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MPhil in Engineering for Sustainable Development

global challenges, engineering solutions

Application of the Circular Economy Principals to the Wind Industry in Ireland

The wind energy industry has grown rapidly in the last 20 years. The first wind farm in Ireland was installed in 1992, and since then over 2000 turbines have been installed nationwide. With the increasing demand, vast improvements have been made in the technology. The diameters of wind turbines blades have reached over 150m for the largest onshore models. There is increased energy and material use as greater numbers of larger wind turbines are installed. This creates a problem for the management of these materials when the farm comes to the end of its working life. In Ireland, there are few options for the reuse of the wind turbines and no recycling facilities for the blade materials. This project applies the principles of the Circular Economy (CE) to the wind energy industry to uncover how materials used in wind farms can be maintained in a closed loop and eliminate waste.

In the application of the CE to the wind energy industry in Ireland, this project aims to: i) estimate the scale of material requiring management coming from Irish wind farms in the next 20 years; ii) identify the end of life (EoL) options for these materials and investigate how they compare in terms of sustainability and economics; and iii) make recommendations for stakeholders to achieve a more circular economy in the wind energy industry.

The results conclude that there are insufficient provisions to manage the waste materials from Irish wind farms. 5,8000 tonnes of blade material will require management by 2035, and currently this waste has no alternative than landfill. The EoL options for wind turbines in Ireland are life extension, refurbish, recycling and landfill. Refurbish is the optimal EoL option for effective energy and material use, whereas life extension results in the highest economic return for developers. Government and industry action is required if the sector is to achieve a greater CE. Recommendations for action required by the stakeholders are presented in the work.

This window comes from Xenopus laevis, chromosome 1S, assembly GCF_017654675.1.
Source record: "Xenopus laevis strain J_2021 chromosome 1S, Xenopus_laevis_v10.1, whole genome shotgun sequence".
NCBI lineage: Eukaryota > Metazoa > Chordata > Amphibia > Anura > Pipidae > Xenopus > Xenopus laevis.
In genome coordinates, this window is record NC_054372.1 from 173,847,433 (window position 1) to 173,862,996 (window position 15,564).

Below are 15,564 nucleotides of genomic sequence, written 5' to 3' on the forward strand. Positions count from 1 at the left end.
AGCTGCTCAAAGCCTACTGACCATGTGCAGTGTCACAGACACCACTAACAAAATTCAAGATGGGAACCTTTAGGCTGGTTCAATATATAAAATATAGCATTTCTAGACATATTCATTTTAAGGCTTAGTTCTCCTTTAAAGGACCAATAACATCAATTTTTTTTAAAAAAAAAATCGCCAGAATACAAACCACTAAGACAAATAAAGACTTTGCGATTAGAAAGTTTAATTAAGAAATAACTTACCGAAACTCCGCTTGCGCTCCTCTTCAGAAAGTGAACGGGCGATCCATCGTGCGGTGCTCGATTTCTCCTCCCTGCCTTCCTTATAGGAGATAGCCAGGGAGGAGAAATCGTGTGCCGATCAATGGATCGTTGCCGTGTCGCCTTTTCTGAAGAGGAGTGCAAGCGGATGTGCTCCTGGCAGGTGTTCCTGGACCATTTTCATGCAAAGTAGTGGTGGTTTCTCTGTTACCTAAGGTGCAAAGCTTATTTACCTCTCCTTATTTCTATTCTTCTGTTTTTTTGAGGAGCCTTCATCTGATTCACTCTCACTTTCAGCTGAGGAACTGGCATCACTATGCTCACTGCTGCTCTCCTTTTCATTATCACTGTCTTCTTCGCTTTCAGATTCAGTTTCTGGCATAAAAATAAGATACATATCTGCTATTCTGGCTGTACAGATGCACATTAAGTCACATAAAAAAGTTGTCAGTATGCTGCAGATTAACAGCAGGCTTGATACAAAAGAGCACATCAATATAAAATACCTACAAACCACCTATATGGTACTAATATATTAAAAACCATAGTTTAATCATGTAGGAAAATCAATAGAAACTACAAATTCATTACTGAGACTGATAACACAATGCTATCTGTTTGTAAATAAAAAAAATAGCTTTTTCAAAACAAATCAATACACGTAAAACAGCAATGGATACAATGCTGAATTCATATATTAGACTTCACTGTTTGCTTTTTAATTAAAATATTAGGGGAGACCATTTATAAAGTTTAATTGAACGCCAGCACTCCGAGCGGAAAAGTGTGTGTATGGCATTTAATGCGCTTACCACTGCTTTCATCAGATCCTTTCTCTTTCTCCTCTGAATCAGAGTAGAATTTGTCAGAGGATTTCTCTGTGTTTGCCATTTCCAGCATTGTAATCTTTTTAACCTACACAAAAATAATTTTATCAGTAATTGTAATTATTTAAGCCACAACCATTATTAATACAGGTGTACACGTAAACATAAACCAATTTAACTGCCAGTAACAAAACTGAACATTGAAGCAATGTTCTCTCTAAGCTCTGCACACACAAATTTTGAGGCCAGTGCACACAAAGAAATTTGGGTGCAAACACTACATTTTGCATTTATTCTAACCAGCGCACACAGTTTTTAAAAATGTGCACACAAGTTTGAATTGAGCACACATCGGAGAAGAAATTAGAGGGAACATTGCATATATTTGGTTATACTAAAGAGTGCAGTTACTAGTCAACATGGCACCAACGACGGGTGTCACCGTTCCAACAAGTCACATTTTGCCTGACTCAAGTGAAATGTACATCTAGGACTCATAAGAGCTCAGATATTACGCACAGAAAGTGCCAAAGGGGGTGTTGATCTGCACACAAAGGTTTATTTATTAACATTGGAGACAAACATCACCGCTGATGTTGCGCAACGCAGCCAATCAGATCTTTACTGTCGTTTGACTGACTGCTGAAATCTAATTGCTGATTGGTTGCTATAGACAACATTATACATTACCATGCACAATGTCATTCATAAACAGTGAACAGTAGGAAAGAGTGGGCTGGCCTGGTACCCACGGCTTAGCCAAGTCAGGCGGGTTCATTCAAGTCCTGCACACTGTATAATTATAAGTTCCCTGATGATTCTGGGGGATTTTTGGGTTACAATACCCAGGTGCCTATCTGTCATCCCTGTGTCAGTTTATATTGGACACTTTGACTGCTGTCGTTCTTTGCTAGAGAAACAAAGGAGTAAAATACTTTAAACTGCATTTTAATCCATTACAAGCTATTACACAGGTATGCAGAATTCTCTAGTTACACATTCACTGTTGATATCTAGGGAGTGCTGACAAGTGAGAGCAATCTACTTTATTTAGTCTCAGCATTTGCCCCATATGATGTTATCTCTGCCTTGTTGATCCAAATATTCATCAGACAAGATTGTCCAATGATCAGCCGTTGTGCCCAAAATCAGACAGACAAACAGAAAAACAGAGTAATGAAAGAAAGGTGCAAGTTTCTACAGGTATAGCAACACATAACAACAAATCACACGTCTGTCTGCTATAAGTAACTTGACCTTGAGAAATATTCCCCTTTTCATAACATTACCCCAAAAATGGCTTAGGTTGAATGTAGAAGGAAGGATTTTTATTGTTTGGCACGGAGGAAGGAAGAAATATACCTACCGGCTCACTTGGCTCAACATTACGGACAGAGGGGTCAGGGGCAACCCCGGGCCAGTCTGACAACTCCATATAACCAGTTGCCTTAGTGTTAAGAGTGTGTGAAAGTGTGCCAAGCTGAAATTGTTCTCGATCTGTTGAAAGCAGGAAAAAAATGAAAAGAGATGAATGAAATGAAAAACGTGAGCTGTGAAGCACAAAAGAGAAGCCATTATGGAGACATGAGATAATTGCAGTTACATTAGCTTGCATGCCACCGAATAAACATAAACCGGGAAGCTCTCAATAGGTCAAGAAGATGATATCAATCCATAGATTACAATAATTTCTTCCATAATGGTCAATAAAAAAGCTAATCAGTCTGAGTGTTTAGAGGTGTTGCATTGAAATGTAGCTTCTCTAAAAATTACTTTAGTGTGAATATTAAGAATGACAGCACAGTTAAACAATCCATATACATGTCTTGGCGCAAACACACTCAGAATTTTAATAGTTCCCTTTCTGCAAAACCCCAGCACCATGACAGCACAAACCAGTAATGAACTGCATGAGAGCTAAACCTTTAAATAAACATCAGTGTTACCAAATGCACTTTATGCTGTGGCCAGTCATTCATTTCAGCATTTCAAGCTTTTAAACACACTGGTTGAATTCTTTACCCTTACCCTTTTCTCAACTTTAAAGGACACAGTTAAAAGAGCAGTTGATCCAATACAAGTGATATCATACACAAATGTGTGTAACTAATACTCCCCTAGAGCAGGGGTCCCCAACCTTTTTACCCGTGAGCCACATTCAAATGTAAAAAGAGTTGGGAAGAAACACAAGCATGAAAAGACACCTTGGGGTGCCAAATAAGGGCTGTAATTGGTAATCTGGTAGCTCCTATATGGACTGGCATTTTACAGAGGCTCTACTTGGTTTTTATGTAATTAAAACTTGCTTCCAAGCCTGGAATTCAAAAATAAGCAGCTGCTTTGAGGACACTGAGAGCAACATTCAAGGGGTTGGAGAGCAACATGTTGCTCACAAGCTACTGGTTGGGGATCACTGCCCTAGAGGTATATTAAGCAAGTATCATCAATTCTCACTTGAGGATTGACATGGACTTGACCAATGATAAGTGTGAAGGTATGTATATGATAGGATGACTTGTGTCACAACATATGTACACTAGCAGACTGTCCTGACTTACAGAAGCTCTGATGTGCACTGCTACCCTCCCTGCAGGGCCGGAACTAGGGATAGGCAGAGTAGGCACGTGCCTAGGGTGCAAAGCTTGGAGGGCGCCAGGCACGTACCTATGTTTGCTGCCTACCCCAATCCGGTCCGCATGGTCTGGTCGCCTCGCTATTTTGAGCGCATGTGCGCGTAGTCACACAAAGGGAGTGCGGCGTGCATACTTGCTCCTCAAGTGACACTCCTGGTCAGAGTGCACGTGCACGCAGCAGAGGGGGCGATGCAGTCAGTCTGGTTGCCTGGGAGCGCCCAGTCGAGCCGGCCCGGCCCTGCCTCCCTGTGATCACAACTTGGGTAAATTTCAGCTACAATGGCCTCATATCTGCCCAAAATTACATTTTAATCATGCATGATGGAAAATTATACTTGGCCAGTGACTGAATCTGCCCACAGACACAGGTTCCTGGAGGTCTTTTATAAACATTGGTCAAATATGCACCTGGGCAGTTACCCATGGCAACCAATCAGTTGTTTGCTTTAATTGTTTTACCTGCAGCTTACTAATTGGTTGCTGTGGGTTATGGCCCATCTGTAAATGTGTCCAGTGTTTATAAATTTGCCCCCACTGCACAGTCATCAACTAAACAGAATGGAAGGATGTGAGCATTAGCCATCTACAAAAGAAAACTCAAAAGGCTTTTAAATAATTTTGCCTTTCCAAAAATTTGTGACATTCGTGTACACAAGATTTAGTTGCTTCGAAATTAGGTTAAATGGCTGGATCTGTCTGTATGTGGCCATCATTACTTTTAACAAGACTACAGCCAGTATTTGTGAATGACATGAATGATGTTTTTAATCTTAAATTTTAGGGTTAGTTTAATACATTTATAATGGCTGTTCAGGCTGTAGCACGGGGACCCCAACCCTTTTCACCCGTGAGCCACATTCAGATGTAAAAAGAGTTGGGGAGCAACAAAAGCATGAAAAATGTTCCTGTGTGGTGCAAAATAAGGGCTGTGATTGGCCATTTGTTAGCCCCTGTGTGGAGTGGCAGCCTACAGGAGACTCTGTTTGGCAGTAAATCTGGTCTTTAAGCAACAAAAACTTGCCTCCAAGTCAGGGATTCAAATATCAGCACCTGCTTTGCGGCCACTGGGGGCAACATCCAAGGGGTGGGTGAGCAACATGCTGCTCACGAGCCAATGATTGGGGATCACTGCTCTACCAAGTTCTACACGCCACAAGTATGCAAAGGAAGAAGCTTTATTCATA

This project focused the lens of the CE on the EoL materials from wind farms. Future work could look at applying the CE concept to the design phase of wind turbines, equally enabling greater circularity in the industry.


Course Overview


The need to engage in better problem definition through careful dialogue with all stakeholder groups and a proper recognition of context.


An ability to work with specialists from other disciplines and professional groups acknowledging that technical innovation and business skills also must be understood, nurtured and combined as precursors to the successful implementation of sustainable solutions.


An understanding of mechanisms for managing change in organisations so future engineers are equipped to play a leadership role.


An awareness of a range of assessment frameworks, sustainability metrics and methodologies such as Life Cycle Analysis, Systems Dynamics, Multi-Criteria Decision making and Impact Assessment.